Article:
Publication information

Source:
Harper’s Weekly
Source type: magazine
Document type: article
Document title: “The Shooting of the President”
Author(s): anonymous
Date of publication: 21 September 1901
Volume number: 45
Issue number: 2335
Pagination: 961

 
Citation
“The Shooting of the President.” Harper’s Weekly 21 Sept. 1901 v45n2335: p. 961.
 
Transcription
full text
 
Keywords
McKinley assassination (eyewitness accounts); McKinley assassination (public response: Buffalo, NY).
 
Named persons
none.
 
Document


The Shooting of the President

 

I WAS standing on the steps leading to the Temple of Music. A dense crowd jostled and pushed back and forth in constant motion. All around me was the surging multitude, keenly alive to the tingling sensation of the President’s presence. The mingled sounds of gay concord and festivity filled the air; there were laughter and jest and good-nature on all sides. I remember the thrill of the scene that passed through me as I gazed from my vantage-ground over the brilliant spectacle. I felt the pulse of a nation quicken and throb in glad response to the proud honor of the occasion. The President had finished his address, and, as a citizen among citizens, was levelling the hearts of the people to his own in sympathetic greeting.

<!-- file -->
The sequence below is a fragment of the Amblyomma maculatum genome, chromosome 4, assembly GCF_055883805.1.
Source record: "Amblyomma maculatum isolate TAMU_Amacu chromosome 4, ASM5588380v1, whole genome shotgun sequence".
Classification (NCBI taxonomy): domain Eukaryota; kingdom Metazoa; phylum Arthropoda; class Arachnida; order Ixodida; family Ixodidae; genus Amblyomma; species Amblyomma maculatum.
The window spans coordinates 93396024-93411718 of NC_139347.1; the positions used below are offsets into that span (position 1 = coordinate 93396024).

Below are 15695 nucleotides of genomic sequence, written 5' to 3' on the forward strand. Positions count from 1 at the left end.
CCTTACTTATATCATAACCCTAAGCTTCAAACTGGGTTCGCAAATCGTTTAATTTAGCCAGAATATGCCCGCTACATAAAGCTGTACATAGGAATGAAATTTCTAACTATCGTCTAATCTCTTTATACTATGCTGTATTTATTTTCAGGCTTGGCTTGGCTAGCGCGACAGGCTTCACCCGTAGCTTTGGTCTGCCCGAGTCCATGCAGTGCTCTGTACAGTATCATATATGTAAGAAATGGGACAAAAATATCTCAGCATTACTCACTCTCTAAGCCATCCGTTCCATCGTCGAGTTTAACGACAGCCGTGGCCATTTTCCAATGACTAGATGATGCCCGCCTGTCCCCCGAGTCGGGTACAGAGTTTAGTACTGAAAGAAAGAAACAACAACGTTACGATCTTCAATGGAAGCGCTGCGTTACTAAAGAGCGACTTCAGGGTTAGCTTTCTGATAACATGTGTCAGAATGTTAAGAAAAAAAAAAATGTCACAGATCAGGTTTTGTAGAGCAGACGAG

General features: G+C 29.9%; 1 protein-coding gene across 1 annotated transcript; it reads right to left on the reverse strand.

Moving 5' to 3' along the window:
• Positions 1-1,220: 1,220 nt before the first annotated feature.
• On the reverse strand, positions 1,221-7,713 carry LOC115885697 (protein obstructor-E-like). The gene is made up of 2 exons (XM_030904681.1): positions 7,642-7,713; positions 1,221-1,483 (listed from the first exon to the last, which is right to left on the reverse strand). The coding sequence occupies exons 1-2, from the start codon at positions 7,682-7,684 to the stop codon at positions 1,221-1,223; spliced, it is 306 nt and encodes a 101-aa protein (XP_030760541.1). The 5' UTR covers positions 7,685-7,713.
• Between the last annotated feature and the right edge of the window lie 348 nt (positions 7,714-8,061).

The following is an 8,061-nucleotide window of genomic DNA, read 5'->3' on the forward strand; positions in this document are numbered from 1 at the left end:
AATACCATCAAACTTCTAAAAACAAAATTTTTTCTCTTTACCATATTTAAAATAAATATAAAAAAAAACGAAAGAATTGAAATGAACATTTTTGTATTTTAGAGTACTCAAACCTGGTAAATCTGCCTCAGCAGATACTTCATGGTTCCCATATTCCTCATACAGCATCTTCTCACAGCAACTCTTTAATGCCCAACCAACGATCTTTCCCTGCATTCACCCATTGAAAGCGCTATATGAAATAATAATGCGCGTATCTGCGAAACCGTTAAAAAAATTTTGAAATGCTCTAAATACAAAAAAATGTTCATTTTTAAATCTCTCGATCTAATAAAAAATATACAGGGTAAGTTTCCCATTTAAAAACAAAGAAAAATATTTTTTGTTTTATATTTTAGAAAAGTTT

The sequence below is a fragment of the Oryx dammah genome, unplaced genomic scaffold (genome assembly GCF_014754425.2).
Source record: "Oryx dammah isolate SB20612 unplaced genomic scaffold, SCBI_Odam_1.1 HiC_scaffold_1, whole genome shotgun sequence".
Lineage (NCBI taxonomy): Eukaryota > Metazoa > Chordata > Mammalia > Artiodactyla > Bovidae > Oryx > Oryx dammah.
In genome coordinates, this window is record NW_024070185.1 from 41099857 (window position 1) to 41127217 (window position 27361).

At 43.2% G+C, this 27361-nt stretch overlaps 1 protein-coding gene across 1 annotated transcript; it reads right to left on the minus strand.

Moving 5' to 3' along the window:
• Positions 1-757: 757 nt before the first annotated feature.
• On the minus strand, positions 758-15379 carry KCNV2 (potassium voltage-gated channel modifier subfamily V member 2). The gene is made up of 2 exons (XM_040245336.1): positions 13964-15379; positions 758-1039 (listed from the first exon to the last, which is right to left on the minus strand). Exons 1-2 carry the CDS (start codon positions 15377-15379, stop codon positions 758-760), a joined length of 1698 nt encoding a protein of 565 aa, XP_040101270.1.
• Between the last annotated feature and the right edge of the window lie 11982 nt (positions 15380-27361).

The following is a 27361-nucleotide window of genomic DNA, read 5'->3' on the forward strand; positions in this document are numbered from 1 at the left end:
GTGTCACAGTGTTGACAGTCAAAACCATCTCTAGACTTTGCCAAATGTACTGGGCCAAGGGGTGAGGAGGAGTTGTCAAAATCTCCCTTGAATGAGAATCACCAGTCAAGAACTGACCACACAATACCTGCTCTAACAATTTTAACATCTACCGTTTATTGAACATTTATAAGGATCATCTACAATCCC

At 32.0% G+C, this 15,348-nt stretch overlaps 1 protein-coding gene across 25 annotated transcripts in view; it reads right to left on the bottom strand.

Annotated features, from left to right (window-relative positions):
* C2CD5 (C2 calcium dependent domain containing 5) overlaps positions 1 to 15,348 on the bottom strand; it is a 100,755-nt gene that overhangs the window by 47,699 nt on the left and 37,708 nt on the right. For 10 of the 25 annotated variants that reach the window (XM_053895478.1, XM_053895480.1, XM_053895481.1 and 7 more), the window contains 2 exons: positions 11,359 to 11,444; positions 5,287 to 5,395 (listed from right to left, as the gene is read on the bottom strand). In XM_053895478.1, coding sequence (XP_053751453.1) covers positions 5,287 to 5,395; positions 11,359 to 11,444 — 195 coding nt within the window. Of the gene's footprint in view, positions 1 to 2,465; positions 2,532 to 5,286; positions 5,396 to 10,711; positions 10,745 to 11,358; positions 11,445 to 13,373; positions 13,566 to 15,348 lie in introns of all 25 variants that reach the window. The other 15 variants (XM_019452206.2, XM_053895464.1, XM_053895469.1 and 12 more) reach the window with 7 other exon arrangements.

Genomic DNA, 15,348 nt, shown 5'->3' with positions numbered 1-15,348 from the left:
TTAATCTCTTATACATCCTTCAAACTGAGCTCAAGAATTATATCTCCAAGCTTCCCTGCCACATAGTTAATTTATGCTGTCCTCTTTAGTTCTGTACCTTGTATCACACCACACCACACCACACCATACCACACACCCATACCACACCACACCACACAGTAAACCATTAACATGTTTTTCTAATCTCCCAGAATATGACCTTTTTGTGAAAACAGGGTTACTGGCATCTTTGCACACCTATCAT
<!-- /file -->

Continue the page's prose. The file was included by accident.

Suddenly two shots in quick succession rang out from the building within. Instantly a hush fell upon the multitude far and near. Men and women stood transfixed in a solid mass. I shall never forget the interminable length of that awful stillness and pent-up emotion; it lasted in reality about five or six minutes.
     A whisper began to pass from mouth to mouth like an electric current, “The President has been shot!” Low murmurs on the part of the men and quiet sobbing from the women began to slacken the tension. Here and there women fainted, and way had to be made for their removal. Suddenly the clanging bell of an ambulance was heard. The crowd began to break bounds and sway about tumultuously. All at once some one caught sight of a man being conducted to a carriage, and the cry broke out, “The assassin!” Immediately the throng made for the carriage, which was speedily surrounded. I saw the door wrenched open once, and the driver had to use his whip vigorously to lash the pressing mob back out of his way. The great congregation of souls which, a few minutes ago, had been stirred to the depths of silent emotion by the horror of the tragedy that had fallen like a thunder-bolt, now burst out in savage oaths and imprecations. Cries of “Lynch him!” “Shoot him!” “Kill the brute!” rent the air about me, and made me shudder at the sudden awakening of vindictive and vengeful desire where, but a moment since, there reigned the gentleness of profound grief too deep for utterance. The exhibition of these contrasting elements in human nature in so brief a space of time is indelibly fixed in my memory. No one who witnessed the terrible scene is ever likely to forget it.